Skip to content

You cannot stop exploitation with exploitation.


In a conversation yesterday, a friend mentioned a trend among his Gen Z peers that when faced with a perceived problem, blame a group, and then exploit them for to your service. For example: If housing is higher than you like, take money from the “rich” to buy as house for you. If you think you need higher pay, don’t work but demand businesses pay more before you do. If the fake promises of a politician aren’t fulfilled, then those in the way should be cancelled. If vaccines will help you join forces with others who wish to exploit too, get jabbed!
In short, Gen Z has been led to feel exploited and therefore feel justified in exploiting. A regular eye for an eye. But in this case, a real eye for a manufactured eye. How have they been exploited? By not allowing their appetite and desires become rightfully fulfilled the way they perceive it should.
Every generation has appetites and desires. But for ages, these were tempered with work, virtues, and contentment. But today, many have been spiritually formed to accept nothing less than a bigger plate of food, brought by a another’s butler, paid for by a thousand content and exploited people.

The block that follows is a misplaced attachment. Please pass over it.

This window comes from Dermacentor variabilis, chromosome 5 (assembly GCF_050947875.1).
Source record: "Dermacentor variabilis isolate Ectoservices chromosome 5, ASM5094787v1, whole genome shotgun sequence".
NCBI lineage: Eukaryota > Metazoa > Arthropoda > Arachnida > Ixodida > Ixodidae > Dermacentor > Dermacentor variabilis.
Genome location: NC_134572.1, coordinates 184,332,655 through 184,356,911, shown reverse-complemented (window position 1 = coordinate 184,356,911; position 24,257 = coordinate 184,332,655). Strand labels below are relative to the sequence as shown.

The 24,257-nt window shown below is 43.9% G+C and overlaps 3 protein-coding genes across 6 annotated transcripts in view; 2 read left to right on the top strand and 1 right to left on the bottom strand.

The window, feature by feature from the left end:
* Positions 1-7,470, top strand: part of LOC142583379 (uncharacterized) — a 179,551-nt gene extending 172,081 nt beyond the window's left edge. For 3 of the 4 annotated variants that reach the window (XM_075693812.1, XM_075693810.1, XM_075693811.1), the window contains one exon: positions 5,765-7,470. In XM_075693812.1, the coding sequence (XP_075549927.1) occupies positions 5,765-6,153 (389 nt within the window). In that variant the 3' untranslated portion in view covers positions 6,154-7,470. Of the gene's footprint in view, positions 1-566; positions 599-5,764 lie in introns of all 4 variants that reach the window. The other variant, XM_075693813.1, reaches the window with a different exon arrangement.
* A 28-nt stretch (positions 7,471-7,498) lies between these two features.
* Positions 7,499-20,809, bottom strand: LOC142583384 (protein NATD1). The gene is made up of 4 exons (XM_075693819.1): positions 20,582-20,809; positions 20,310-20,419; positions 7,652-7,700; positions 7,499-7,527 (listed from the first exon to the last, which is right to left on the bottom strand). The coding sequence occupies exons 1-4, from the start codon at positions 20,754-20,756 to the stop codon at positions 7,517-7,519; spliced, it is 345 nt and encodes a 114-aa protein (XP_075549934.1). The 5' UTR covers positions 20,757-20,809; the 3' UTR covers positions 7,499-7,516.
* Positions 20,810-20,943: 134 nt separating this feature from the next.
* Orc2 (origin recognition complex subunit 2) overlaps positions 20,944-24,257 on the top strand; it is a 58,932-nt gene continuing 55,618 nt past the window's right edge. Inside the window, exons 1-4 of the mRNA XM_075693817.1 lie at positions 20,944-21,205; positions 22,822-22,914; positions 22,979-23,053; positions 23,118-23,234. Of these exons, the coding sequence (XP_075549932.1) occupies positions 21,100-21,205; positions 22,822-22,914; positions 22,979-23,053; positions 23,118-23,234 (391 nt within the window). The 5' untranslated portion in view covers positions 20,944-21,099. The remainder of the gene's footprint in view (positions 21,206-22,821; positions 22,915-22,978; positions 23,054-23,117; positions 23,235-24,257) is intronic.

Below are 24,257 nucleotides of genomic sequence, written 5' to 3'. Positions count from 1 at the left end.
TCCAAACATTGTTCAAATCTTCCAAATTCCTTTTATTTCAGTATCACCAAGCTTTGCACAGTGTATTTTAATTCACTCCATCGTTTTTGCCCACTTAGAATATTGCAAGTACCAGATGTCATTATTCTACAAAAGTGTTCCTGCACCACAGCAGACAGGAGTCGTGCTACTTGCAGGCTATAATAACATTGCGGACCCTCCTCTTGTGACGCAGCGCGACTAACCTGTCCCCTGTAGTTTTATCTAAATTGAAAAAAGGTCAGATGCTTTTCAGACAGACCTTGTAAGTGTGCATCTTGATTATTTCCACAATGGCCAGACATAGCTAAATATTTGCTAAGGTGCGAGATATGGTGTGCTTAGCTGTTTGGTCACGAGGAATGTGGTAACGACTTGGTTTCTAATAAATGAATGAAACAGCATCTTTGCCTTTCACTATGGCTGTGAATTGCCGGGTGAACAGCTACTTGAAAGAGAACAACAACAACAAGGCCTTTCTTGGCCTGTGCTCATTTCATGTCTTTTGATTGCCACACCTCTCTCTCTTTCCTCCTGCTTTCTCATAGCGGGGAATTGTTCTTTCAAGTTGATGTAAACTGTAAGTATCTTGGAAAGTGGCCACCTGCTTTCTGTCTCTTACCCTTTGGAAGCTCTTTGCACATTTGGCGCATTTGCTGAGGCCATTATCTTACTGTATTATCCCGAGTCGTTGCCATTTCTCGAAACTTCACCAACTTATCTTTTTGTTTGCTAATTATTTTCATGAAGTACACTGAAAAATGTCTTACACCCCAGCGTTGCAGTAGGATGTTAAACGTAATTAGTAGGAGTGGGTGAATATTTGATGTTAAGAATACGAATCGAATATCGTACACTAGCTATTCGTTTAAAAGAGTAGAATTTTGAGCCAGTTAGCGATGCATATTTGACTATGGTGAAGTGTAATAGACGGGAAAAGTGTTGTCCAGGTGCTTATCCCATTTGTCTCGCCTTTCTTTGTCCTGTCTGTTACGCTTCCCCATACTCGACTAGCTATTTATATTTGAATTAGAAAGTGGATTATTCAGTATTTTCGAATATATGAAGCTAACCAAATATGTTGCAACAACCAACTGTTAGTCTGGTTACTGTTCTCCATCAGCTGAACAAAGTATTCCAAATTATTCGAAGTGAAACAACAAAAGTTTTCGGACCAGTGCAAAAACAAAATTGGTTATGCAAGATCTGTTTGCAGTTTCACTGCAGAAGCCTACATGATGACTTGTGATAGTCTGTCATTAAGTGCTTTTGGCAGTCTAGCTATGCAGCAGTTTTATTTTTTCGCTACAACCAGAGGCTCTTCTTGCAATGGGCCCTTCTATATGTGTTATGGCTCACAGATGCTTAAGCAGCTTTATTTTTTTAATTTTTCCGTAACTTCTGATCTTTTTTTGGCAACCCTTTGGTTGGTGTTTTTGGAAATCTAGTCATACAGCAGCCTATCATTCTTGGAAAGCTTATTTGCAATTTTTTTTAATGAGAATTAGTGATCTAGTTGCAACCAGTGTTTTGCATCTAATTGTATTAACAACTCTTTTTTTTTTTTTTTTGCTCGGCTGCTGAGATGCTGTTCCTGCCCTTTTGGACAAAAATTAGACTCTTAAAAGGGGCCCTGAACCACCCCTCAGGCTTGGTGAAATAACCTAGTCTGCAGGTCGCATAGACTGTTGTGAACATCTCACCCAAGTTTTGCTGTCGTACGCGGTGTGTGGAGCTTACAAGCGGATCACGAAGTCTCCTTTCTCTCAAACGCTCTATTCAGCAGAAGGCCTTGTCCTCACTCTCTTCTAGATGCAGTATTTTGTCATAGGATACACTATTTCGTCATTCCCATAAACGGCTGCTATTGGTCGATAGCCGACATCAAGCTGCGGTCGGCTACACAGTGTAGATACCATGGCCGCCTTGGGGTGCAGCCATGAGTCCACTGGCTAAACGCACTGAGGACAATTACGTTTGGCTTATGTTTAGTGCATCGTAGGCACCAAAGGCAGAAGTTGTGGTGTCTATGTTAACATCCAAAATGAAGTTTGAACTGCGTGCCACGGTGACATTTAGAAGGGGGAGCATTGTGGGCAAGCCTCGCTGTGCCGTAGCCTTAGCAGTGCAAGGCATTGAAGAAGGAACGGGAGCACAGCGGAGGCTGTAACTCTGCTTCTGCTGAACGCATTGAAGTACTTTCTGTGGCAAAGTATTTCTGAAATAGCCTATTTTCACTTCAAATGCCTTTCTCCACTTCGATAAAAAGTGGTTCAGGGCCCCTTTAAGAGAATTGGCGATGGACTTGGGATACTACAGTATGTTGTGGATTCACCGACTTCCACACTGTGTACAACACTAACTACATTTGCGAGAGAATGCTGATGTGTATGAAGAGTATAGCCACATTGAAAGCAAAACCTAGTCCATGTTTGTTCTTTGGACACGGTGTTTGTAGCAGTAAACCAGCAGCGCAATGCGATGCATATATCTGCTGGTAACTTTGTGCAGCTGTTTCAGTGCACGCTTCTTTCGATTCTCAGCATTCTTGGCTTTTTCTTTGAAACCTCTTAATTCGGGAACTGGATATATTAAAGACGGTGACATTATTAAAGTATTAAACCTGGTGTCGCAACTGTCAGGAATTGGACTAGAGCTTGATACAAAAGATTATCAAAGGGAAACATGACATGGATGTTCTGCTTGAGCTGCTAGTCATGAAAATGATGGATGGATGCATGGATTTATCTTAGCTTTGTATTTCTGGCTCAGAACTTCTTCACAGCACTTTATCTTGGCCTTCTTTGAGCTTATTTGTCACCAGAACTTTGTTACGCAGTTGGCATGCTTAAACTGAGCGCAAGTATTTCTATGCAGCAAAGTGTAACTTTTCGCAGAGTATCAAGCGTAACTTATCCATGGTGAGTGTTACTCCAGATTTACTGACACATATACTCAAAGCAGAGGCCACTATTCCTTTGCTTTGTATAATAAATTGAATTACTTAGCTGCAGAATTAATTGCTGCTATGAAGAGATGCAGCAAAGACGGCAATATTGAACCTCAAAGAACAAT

What is this exploitation they seek against their phantom abusers? Taxes, shaming, perpetually increasing regulation on anything and everything, money printing, journalistic manipulation and political hacks that defy all reason for power. But behind that? Appetite and desire that resists virtue and contentment. They don’t want a better world; They want a more extravagant lifestyle.
If our society focused as much on the thrills of contentment as it did on the thrills of recycling, we’d stop exploiting neighbors we claim to love and save ourselves from our own brooding darkness and pending extinction. Amazing how such an old-fashioned word and simple concept can save a soul, and, by itself, make a more extravagant life.
Thanks for coming to my #sundaysermon.

Notify of
Newest Most Voted
Inline Feedbacks
View all comments
Jonalyn Fincher
Jonalyn Fincher
1 year ago

When I read your words here they suddenly have the timelessness that Instagram doesn’t afford. I’m touched and encouraged by today’s sermon. As we said this morning, “Women cannot live content with their unique powers.”
That’s something I’ve been thinking more about as we raise our two boys and the power that I do and don’t have with them.

Related Posts